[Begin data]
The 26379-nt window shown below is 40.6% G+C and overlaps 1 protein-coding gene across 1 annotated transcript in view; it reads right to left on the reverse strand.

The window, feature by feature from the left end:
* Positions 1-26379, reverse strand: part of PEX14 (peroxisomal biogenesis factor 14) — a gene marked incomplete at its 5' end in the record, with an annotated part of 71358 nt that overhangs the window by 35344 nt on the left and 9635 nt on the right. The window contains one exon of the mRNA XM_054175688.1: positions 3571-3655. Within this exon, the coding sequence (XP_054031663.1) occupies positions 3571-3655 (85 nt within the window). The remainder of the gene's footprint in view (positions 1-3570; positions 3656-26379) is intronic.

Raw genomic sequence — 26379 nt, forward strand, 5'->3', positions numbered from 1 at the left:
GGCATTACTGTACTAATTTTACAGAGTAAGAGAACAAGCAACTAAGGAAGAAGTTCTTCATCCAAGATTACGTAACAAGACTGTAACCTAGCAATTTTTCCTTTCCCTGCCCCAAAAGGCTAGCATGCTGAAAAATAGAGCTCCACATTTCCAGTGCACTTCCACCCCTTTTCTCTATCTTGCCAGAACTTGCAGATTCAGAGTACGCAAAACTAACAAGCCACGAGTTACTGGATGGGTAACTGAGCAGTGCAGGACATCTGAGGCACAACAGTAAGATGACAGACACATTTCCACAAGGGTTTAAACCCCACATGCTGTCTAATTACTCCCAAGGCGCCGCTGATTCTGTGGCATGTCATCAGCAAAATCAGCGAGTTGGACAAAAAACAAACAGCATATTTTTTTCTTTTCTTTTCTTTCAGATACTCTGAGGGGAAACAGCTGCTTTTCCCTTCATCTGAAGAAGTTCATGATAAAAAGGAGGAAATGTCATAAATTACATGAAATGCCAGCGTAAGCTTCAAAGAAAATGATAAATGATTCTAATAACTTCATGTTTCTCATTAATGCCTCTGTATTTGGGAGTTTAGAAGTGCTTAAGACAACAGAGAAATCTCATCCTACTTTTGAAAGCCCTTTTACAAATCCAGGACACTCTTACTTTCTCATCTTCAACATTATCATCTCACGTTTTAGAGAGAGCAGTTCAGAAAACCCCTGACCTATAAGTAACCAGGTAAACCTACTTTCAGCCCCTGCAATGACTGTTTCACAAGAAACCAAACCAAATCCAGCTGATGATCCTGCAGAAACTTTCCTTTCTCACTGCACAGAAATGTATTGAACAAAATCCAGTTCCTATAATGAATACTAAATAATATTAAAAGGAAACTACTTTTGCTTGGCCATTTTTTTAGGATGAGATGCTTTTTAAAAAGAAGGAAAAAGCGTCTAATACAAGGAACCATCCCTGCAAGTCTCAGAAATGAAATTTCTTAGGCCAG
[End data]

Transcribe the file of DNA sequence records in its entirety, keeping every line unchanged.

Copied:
The 26379-nt window shown below is 40.6% G+C and overlaps 1 protein-coding gene across 1 annotated transcript in view; it reads right to left on the reverse strand.

The window, feature by feature from the left end:
* Positions 1-26379, reverse strand: part of PEX14 (peroxisomal biogenesis factor 14) — a gene marked incomplete at its 5' end in the record, with an annotated part of 71358 nt that overhangs the window by 35344 nt on the left and 9635 nt on the right. The window contains one exon of the mRNA XM_054175688.1: positions 3571-3655. Within this exon, the coding sequence (XP_054031663.1) occupies positions 3571-3655 (85 nt within the window). The remainder of the gene's footprint in view (positions 1-3570; positions 3656-26379) is intronic.

Raw genomic sequence — 26379 nt, forward strand, 5'->3', positions numbered from 1 at the left:
GGCATTACTGTACTAATTTTACAGAGTAAGAGAACAAGCAACTAAGGAAGAAGTTCTTCATCCAAGATTACGTAACAAGACTGTAACCTAGCAATTTTTCCTTTCCCTGCCCCAAAAGGCTAGCATGCTGAAAAATAGAGCTCCACATTTCCAGTGCACTTCCACCCCTTTTCTCTATCTTGCCAGAACTTGCAGATTCAGAGTACGCAAAACTAACAAGCCACGAGTTACTGGATGGGTAACTGAGCAGTGCAGGACATCTGAGGCACAACAGTAAGATGACAGACACATTTCCACAAGGGTTTAAACCCCACATGCTGTCTAATTACTCCCAAGGCGCCGCTGATTCTGTGGCATGTCATCAGCAAAATCAGCGAGTTGGACAAAAAACAAACAGCATATTTTTTTCTTTTCTTTTCTTTCAGATACTCTGAGGGGAAACAGCTGCTTTTCCCTTCATCTGAAGAAGTTCATGATAAAAAGGAGGAAATGTCATAAATTACATGAAATGCCAGCGTAAGCTTCAAAGAAAATGATAAATGATTCTAATAACTTCATGTTTCTCATTAATGCCTCTGTATTTGGGAGTTTAGAAGTGCTTAAGACAACAGAGAAATCTCATCCTACTTTTGAAAGCCCTTTTACAAATCCAGGACACTCTTACTTTCTCATCTTCAACATTATCATCTCACGTTTTAGAGAGAGCAGTTCAGAAAACCCCTGACCTATAAGTAACCAGGTAAACCTACTTTCAGCCCCTGCAATGACTGTTTCACAAGAAACCAAACCAAATCCAGCTGATGATCCTGCAGAAACTTTCCTTTCTCACTGCACAGAAATGTATTGAACAAAATCCAGTTCCTATAATGAATACTAAATAATATTAAAAGGAAACTACTTTTGCTTGGCCATTTTTTTAGGATGAGATGCTTTTTAAAAAGAAGGAAAAAGCGTCTAATACAAGGAACCATCCCTGCAAGTCTCAGAAATGAAATTTCTTAGGCCAG